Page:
Inevitably, those among us who questioned Jacob Zuma's suitability to be president must accept that he is the new Number One.
He deserves the respect that his office demands and he will also be subjected to the sharp scrutiny that comes with that office.
Many theories have been put forward as to why Zuma would make a good or terrible president.
As with all national leaders he will have left his mark, for good or ill, when his term ends.
It's too early to write his epitaph but there are lessons his ascendancy to power can teach us.
Just before the elections I was privileged to join a group of journalists for a dinner - which Zuma's spokesperson, Zizi Kodwa, insisted was not an off-the-record briefing - hosted by Msholozi.
And while his by now legendary warmth and charm were apparent, something else struck me.
Zuma is, by his own admission, a product of fate rather than his own choices.
In that way he is a lot like many of us. Perhaps that is one of the things that makes him so popular with many South Africans.
He is like many of us in that we are all too often ready to accept our limitations.
Many of us accept that being born in some rural backwater, a poor township neighbourhood, being a woman in a male-dominated world or being black in a country still rife with white racism, means that our fate is written in the high heavens.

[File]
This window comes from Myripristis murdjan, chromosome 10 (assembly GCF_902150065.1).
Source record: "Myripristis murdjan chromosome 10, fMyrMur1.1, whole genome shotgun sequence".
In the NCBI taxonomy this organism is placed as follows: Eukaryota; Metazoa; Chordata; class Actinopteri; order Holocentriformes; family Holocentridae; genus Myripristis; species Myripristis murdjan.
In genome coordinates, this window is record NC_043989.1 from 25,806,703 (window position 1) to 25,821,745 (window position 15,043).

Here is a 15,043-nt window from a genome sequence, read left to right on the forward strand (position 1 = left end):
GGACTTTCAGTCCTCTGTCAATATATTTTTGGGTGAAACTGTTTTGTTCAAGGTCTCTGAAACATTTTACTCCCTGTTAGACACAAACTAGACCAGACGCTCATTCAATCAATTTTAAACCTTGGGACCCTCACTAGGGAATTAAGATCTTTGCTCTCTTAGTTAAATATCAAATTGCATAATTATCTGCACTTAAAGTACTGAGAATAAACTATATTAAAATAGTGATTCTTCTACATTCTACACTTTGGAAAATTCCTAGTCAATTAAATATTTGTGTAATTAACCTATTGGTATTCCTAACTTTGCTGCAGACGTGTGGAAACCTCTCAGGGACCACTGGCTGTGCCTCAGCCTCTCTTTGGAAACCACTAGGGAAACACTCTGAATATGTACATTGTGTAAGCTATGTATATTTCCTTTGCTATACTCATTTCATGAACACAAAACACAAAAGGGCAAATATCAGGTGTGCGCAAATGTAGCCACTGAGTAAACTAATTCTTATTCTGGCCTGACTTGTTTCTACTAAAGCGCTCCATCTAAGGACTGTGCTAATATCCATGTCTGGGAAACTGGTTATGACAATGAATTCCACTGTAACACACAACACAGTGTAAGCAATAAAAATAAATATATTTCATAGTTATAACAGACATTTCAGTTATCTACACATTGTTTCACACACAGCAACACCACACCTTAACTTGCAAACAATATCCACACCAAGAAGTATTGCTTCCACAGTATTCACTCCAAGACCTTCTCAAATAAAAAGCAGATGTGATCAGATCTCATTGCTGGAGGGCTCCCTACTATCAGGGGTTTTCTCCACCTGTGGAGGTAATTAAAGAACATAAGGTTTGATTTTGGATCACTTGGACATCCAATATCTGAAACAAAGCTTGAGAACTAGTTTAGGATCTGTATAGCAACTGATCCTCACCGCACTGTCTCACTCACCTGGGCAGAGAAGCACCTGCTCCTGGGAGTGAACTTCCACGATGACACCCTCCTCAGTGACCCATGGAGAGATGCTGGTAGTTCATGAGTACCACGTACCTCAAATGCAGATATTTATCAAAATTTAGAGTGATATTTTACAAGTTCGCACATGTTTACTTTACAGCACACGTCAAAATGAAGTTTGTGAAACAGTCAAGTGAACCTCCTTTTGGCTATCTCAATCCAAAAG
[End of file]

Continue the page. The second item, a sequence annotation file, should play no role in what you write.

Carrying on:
When you look closer at Zuma's rise within the ANC and later in government, you can't help but notice a man who, had it not been for others who thought higher of him than he did of himself, would have ended up as just another anti-apartheid struggle activist.
On Robben Island Zuma was elevated to the highest decision-making structures within his organisation despite his feeling that "better" comrades were more deserving of the positions.
In exile he protested when in 1977 he was elected on to the ANC national executive committee. Again, this was because he felt he was ill-qualified, compared with others within the movement.
Modern South African history will show that on its unbanning, the ANC chose Zuma as the first of its exiled leaders to return to South Africa, where he led his side's talk-about-talks team. Again he was taken by surprise as he thought less of himself.
The ANC found itself having to amend its constitution and inserted what became known as the "Zuma Clause" to allow him to hold both national and provincial office-bearer positions.
He had ruled himself out for a national position on the grounds that he already wore a provincial hat, when his comrades insisted that he had something to offer the party.
It is possible that JZ was just being modest or reluctant to make his aspirations known, especially since being ambitious is a dirty word in the ANC.
But that is hardly the point. Many still believe you have to doubt yourself to be seen as humble.
You need not like Zuma to draw lessons from him and his life. You do not even have to agree with his politics.
For me the lesson to be learnt from JZ's life in politics is that we should temper modesty with realistic drive. Even better, we should mix with those who believe in the power within us to become better than we are, rather than those who accept our mediocrity as all we could ever have.
Perhaps then can we give to our country the best within us.